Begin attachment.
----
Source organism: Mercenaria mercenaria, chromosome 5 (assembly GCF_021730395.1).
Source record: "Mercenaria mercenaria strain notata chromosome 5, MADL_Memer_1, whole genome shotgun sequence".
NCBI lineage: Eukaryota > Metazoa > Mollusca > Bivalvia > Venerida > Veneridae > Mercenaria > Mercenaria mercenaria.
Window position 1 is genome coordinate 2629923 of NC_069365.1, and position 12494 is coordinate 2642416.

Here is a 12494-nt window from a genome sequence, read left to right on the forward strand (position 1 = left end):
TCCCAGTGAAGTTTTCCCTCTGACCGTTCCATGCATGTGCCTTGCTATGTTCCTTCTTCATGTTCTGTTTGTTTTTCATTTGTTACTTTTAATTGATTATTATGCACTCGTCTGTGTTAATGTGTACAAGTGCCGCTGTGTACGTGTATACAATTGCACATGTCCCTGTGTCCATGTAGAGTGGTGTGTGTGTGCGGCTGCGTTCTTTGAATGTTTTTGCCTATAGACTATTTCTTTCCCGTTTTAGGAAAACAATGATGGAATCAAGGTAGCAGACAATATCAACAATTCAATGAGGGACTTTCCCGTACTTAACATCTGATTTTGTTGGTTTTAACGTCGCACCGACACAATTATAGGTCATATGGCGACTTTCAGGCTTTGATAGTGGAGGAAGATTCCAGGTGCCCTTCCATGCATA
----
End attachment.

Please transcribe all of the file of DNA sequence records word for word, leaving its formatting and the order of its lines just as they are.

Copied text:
Source organism: Mercenaria mercenaria, chromosome 5 (assembly GCF_021730395.1).
Source record: "Mercenaria mercenaria strain notata chromosome 5, MADL_Memer_1, whole genome shotgun sequence".
NCBI lineage: Eukaryota > Metazoa > Mollusca > Bivalvia > Venerida > Veneridae > Mercenaria > Mercenaria mercenaria.
Window position 1 is genome coordinate 2629923 of NC_069365.1, and position 12494 is coordinate 2642416.

Here is a 12494-nt window from a genome sequence, read left to right on the forward strand (position 1 = left end):
TCCCAGTGAAGTTTTCCCTCTGACCGTTCCATGCATGTGCCTTGCTATGTTCCTTCTTCATGTTCTGTTTGTTTTTCATTTGTTACTTTTAATTGATTATTATGCACTCGTCTGTGTTAATGTGTACAAGTGCCGCTGTGTACGTGTATACAATTGCACATGTCCCTGTGTCCATGTAGAGTGGTGTGTGTGTGCGGCTGCGTTCTTTGAATGTTTTTGCCTATAGACTATTTCTTTCCCGTTTTAGGAAAACAATGATGGAATCAAGGTAGCAGACAATATCAACAATTCAATGAGGGACTTTCCCGTACTTAACATCTGATTTTGTTGGTTTTAACGTCGCACCGACACAATTATAGGTCATATGGCGACTTTCAGGCTTTGATAGTGGAGGAAGATTCCAGGTGCCCTTCCATGCATA